A \((n,t)\) threshold signature protocol allows distributed signing among \(n\) participants such that any group of \(t+1\) participants can produce a valid signature, while any group of fewer that \(t\) participants cannot. The goal is to produce signatures that are compatible with an existing centralized signature scheme so that we can verify the signatures without any modification in the existing digital signature algorithms. Compared to an ordinary signature scheme, the setup and signing algorithms are replaced by interactive protocol between participants, while the verification algorithm remains identical to the verification of a signature issued by a centralized party.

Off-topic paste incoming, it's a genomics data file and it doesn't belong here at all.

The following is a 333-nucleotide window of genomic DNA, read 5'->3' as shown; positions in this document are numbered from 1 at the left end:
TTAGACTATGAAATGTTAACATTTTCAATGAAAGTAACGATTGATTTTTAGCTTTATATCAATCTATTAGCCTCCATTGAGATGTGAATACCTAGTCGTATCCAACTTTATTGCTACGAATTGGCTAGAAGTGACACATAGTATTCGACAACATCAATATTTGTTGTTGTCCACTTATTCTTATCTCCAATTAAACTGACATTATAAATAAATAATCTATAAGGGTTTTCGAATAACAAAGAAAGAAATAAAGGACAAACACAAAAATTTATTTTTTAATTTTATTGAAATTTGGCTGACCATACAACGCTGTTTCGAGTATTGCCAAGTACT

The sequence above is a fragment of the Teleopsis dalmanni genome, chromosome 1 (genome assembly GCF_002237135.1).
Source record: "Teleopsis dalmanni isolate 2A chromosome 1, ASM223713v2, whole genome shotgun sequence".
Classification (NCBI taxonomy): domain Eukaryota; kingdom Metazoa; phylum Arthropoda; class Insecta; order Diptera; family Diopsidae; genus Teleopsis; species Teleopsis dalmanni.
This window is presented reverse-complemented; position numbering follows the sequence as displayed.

With the advance of blockchain technology, threshold signature has received increasing attention from the community. This is because transactions in blockchain are made possible via digital signatures, and it is dangerous to trust the whole signing process in a single individual, who might be compromised, leading to single point of failure. Hence many stakeholders are looking to perform signature generation in a distributed way. In a threshold signature scheme, an adversary cannot learn the actual secret key if it does not control enough number of participants, and any \(t+1\) participants will be able to deliver a valid signature, hence preventing the "single point of failure" attack above.